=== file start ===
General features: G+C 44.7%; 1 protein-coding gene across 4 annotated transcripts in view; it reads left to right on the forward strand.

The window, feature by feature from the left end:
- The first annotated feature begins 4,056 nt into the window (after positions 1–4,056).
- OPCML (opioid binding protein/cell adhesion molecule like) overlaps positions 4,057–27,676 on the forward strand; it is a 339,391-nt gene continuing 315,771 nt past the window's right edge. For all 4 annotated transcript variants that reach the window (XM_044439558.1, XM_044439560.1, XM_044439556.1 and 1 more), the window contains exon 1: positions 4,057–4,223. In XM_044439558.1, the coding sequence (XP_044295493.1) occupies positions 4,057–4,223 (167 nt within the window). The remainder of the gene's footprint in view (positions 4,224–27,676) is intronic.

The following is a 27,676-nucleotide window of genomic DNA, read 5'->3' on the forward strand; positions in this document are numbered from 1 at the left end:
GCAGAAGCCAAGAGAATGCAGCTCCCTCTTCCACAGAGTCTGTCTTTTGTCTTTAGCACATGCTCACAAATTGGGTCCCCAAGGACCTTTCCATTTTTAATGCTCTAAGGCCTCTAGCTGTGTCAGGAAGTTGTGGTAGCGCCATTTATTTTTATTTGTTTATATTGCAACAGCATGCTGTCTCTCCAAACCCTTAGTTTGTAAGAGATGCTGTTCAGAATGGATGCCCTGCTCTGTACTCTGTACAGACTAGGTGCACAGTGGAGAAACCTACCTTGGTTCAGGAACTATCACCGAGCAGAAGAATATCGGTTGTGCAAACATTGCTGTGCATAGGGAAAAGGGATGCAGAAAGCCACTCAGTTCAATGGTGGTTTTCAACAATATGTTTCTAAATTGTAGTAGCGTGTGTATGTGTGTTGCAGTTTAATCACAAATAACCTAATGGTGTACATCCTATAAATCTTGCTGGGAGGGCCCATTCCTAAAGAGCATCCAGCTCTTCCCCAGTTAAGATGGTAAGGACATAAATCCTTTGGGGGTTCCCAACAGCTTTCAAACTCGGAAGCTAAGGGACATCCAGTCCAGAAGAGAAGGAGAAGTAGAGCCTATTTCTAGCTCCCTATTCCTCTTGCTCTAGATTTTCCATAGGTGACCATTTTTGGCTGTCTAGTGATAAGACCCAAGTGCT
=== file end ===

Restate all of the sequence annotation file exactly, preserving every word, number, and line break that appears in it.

General features: G+C 44.7%; 1 protein-coding gene across 4 annotated transcripts in view; it reads left to right on the forward strand.

The window, feature by feature from the left end:
- The first annotated feature begins 4,056 nt into the window (after positions 1–4,056).
- OPCML (opioid binding protein/cell adhesion molecule like) overlaps positions 4,057–27,676 on the forward strand; it is a 339,391-nt gene continuing 315,771 nt past the window's right edge. For all 4 annotated transcript variants that reach the window (XM_044439558.1, XM_044439560.1, XM_044439556.1 and 1 more), the window contains exon 1: positions 4,057–4,223. In XM_044439558.1, the coding sequence (XP_044295493.1) occupies positions 4,057–4,223 (167 nt within the window). The remainder of the gene's footprint in view (positions 4,224–27,676) is intronic.

The following is a 27,676-nucleotide window of genomic DNA, read 5'->3' on the forward strand; positions in this document are numbered from 1 at the left end:
GCAGAAGCCAAGAGAATGCAGCTCCCTCTTCCACAGAGTCTGTCTTTTGTCTTTAGCACATGCTCACAAATTGGGTCCCCAAGGACCTTTCCATTTTTAATGCTCTAAGGCCTCTAGCTGTGTCAGGAAGTTGTGGTAGCGCCATTTATTTTTATTTGTTTATATTGCAACAGCATGCTGTCTCTCCAAACCCTTAGTTTGTAAGAGATGCTGTTCAGAATGGATGCCCTGCTCTGTACTCTGTACAGACTAGGTGCACAGTGGAGAAACCTACCTTGGTTCAGGAACTATCACCGAGCAGAAGAATATCGGTTGTGCAAACATTGCTGTGCATAGGGAAAAGGGATGCAGAAAGCCACTCAGTTCAATGGTGGTTTTCAACAATATGTTTCTAAATTGTAGTAGCGTGTGTATGTGTGTTGCAGTTTAATCACAAATAACCTAATGGTGTACATCCTATAAATCTTGCTGGGAGGGCCCATTCCTAAAGAGCATCCAGCTCTTCCCCAGTTAAGATGGTAAGGACATAAATCCTTTGGGGGTTCCCAACAGCTTTCAAACTCGGAAGCTAAGGGACATCCAGTCCAGAAGAGAAGGAGAAGTAGAGCCTATTTCTAGCTCCCTATTCCTCTTGCTCTAGATTTTCCATAGGTGACCATTTTTGGCTGTCTAGTGATAAGACCCAAGTGCT